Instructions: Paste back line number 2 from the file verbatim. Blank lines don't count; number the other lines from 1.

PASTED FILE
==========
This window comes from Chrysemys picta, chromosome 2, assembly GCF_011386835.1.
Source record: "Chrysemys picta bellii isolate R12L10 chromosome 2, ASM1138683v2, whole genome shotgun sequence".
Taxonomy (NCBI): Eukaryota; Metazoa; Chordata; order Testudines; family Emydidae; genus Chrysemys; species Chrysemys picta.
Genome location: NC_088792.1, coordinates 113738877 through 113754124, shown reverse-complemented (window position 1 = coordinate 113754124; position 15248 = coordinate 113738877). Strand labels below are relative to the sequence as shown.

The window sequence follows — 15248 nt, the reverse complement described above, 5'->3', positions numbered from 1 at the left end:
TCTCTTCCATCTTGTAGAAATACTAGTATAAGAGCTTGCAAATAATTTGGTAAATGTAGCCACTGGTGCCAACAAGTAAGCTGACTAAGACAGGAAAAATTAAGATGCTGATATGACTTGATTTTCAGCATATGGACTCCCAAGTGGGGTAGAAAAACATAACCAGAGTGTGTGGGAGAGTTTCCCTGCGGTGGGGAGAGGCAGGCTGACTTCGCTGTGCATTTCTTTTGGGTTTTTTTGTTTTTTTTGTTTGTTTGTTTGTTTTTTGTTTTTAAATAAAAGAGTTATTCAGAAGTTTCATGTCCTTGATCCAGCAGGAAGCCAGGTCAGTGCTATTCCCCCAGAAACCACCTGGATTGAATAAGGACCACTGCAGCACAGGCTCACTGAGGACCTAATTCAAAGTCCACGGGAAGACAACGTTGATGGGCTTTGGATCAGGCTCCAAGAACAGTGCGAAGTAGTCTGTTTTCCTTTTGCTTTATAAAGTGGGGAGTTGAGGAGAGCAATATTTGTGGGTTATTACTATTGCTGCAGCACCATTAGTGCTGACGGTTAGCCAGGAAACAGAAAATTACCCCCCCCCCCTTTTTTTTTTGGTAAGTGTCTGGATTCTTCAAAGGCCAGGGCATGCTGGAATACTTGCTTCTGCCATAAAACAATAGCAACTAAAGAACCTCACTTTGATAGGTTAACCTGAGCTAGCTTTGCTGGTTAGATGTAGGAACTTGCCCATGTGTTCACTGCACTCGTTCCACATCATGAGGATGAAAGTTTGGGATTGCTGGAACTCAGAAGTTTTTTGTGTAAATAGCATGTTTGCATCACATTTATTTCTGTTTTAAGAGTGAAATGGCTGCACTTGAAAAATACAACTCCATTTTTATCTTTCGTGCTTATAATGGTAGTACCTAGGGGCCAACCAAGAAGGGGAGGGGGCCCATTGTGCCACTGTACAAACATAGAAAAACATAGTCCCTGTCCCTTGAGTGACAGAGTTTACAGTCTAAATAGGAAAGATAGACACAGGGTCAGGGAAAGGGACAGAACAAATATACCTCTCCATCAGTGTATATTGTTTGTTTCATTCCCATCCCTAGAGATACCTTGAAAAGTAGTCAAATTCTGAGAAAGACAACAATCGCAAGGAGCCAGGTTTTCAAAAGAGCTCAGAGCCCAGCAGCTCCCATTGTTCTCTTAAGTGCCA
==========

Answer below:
Source record: "Chrysemys picta bellii isolate R12L10 chromosome 2, ASM1138683v2, whole genome shotgun sequence".